US Sailors' Detention by Iran Was Due to Poor Leadership and Training, Navy Report Finds

The U.S. sailors were captured in Iran in January.

— -- Iran’s detention of 10 U.S. sailors in January was preventable and resulted from bad leadership, poor training, bad planning and little oversight of the sailors during their deployment, the Navy has determined in a report unveiled today.

In a measure of the importance the Navy placed on the investigation into the Jan. 12 incident, the comprehensive report was released at a Pentagon news conference today by the Navy’s top admiral, Admiral John Richardson, the Chief of Naval Operations.

The incident and the faults it highlighted would become a case study to prevent future incidents, Richardson said.

"We conduct these investigations to learn what we can in order to prevent similar events from occurring, and where necessary to hold our people accountable where they failed to follow procedures and meet expectations," he said.

The long distance was one that the crews had not trained or planned well for, and they had expressed reservations about the voyage, according to the report. The boats had never traveled that same route to Kuwait since they had been transported as cargo aboard a larger vessel. Iranian interrogators did not believe that the U.S. Navy would send such small boats on such a long trip.

Richardson stressed to reporters today that Iran broke international law by seizing the sailors after their two Riverine craft had strayed into Iranian waters 1.5 nautical miles off of Iran’s Farsi Island in the Persian Gulf.

The report also found that Iran violated the sailors' “sovereign immunity” by searching their boats and for taking photos and videos of the crew while they were detained for 16 hours.

"Those boats and crew members had every right to be where they were that day," Richardson said, because innocent passage through territorial waters for brief periods is recognized internationally.

The report found that the lieutenant in charge of the mission did not conduct a mission briefing, had not used updated navigation charts in crafting a planned route, and had not shared with operations centers the information that would have kept track of the boats' movements through the Gulf.

The long trip to Bahrain got off to a bad start even before it began as crews were up the night before trying to resolve maintenance issues on one of the boats.

A four-hour delay in the original departure time forced a change to a more direct route that took them past Farsi Island, which the crew and officer misidentified as being part of Saudi Arabia.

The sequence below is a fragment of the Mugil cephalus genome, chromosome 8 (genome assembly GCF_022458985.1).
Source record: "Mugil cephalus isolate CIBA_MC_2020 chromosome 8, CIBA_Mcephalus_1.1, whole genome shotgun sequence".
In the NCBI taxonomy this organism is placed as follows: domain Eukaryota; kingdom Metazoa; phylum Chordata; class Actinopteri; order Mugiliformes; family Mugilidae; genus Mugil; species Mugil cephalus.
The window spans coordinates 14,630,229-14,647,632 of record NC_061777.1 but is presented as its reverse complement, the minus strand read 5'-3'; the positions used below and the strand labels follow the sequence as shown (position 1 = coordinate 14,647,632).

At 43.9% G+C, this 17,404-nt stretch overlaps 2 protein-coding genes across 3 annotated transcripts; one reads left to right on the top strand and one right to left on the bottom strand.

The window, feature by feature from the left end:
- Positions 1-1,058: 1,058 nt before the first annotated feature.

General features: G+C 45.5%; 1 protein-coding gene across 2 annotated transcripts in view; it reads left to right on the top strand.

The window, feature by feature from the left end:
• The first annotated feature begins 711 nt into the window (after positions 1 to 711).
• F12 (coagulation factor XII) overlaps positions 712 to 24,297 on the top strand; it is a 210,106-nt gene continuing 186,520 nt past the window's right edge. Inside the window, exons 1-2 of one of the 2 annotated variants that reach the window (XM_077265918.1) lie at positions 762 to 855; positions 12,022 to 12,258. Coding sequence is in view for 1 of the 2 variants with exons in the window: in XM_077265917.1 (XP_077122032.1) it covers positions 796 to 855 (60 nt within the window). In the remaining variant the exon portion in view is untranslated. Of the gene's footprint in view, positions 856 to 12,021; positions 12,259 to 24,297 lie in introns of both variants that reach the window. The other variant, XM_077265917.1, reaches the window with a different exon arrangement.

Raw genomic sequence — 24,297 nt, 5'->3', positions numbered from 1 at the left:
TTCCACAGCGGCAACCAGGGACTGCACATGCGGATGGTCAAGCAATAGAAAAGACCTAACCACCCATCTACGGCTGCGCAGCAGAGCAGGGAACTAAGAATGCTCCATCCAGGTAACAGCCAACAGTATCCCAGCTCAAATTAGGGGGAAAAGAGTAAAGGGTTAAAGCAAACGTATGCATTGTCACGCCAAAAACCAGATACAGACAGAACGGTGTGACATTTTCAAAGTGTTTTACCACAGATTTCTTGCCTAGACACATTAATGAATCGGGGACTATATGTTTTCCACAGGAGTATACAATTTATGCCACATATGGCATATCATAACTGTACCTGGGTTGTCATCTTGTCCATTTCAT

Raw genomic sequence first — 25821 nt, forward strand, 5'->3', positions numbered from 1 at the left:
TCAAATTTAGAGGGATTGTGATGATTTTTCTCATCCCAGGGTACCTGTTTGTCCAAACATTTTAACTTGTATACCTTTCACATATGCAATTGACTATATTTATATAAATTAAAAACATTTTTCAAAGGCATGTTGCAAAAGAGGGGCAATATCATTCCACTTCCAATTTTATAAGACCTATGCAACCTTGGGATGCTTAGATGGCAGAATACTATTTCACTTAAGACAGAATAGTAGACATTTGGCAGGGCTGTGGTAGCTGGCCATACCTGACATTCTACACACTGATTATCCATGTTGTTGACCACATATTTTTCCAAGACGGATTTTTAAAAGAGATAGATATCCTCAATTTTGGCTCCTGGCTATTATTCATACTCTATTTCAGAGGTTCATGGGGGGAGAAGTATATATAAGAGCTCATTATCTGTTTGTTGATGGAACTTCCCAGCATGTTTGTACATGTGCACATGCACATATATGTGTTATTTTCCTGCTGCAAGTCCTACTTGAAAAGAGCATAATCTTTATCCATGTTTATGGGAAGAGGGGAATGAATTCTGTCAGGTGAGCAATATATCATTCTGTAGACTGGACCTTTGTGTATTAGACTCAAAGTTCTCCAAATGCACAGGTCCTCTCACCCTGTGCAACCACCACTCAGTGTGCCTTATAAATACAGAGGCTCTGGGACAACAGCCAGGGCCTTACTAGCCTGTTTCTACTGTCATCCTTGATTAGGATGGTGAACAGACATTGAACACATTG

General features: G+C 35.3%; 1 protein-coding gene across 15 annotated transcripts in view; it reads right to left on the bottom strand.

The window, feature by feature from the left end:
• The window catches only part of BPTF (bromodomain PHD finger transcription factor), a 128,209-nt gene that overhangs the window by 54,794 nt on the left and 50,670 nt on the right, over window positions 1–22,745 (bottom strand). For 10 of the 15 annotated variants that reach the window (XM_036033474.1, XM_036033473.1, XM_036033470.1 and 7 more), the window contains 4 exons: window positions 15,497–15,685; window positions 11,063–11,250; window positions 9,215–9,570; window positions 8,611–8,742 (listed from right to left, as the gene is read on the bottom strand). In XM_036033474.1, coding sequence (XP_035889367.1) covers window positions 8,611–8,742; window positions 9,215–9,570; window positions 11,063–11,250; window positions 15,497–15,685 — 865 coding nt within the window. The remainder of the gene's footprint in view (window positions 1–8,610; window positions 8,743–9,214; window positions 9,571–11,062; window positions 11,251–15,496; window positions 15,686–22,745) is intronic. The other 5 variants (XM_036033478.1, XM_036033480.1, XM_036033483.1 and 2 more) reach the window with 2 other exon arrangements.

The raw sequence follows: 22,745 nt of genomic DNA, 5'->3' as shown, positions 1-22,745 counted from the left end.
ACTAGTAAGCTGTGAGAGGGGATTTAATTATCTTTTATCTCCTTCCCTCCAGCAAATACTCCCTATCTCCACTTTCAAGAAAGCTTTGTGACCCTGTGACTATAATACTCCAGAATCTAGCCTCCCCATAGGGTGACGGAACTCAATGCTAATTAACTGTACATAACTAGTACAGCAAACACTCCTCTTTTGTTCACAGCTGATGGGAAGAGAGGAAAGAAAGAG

The vessels had already strayed into Iranian territorial waters off the island when the engine broke down on the boat that required maintenance work the night before. Impromptu repairs were carried out as both boats sat idle about 1.5 nautical miles off the island's main harbor. Just as the repairs were completed, two small boats manned by personnel from the Iranian Revolutionary Guard approached the Riverine vessels and uncovered their 50-caliber machine guns and pointed AK-47’s at the crew.

They soon detained the 10 sailors on their boats with their hands above their heads, an image captured on video that later sparked outrage from American officials.

A total of nine officers and sailors will receive administrative punishments for their role in the incident that could likely end the careers of the officers. The two Commanders in charge of the sailors' units stateside and during their deployment were removed from command prior to the report's release for a loss of confidence.

Other senior leaders were cited for inadequate training and supervision of the Riverine unit based in Kuwait, poor monitoring of the long trip from Kuwait to Bahrain and slow responses when the circumstances of the detention became clear.

The report noted that morale in the Riverine unit was low as crew members were tired from repeated lengthy open-water missions designed to project an American presence in the northern Persian Gulf. And in a foreshadowing of what would happen on Jan. 12, the unit skipped holding pre-mission briefings and maintenance work was not completed.

Three enlisted sailors and the lieutenant in command of the boats will receive administrative action for their actions during and prior to the incident.

At one point during the detention, Iran released a video that included an on-camera apology from the lieutenant in charge of the two boats, which raised questions about the "code of conduct" service members are supposed to follow when detained by a foreign power.

“The specific item that was of concern was the potential to make statements that would harm or be disloyal to the United States," Richardson said.

One of the sailors was faulted for disobeying an order to speed past two Iranian boats that were blocking its path. Some of the sailors provided the Iranians with passwords to their computers and phones as well as details about their boats' capabilities.

One bright spot in the report was the performance of the lone female sailor among the detained sailors who was complimented for having made a video recording of the encounter at sea with her smartphone and for having surreptitiously activated an emergency beacon aboard her boat while she was detained.

Top Stories

Top Stories

Top Stories

Top Stories

ABC News Live

ABC News Live

24/7 coverage of breaking news and live events